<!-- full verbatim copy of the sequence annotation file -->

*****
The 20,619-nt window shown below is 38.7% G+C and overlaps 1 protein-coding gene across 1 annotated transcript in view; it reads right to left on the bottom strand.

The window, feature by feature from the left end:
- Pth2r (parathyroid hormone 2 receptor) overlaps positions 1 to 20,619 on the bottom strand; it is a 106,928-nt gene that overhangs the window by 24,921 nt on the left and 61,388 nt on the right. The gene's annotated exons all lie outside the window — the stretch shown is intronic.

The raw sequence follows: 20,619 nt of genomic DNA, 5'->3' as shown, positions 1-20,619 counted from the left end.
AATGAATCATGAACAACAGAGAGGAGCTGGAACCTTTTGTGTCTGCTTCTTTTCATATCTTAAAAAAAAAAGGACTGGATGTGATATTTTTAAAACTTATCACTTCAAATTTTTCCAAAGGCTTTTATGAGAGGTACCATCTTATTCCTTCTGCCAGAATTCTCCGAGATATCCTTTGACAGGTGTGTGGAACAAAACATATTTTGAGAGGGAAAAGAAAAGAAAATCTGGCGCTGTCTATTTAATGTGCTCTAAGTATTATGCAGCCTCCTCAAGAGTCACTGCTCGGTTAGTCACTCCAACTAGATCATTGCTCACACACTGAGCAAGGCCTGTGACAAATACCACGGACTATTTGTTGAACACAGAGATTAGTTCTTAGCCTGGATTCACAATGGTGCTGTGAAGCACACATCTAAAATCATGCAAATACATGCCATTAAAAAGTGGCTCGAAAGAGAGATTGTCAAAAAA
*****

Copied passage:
The 20,619-nt window shown below is 38.7% G+C and overlaps 1 protein-coding gene across 1 annotated transcript in view; it reads right to left on the bottom strand.

The window, feature by feature from the left end:
- Pth2r (parathyroid hormone 2 receptor) overlaps positions 1 to 20,619 on the bottom strand; it is a 106,928-nt gene that overhangs the window by 24,921 nt on the left and 61,388 nt on the right. The gene's annotated exons all lie outside the window — the stretch shown is intronic.

The raw sequence follows: 20,619 nt of genomic DNA, 5'->3' as shown, positions 1-20,619 counted from the left end.
AATGAATCATGAACAACAGAGAGGAGCTGGAACCTTTTGTGTCTGCTTCTTTTCATATCTTAAAAAAAAAAGGACTGGATGTGATATTTTTAAAACTTATCACTTCAAATTTTTCCAAAGGCTTTTATGAGAGGTACCATCTTATTCCTTCTGCCAGAATTCTCCGAGATATCCTTTGACAGGTGTGTGGAACAAAACATATTTTGAGAGGGAAAAGAAAAGAAAATCTGGCGCTGTCTATTTAATGTGCTCTAAGTATTATGCAGCCTCCTCAAGAGTCACTGCTCGGTTAGTCACTCCAACTAGATCATTGCTCACACACTGAGCAAGGCCTGTGACAAATACCACGGACTATTTGTTGAACACAGAGATTAGTTCTTAGCCTGGATTCACAATGGTGCTGTGAAGCACACATCTAAAATCATGCAAATACATGCCATTAAAAAGTGGCTCGAAAGAGAGATTGTCAAAAAA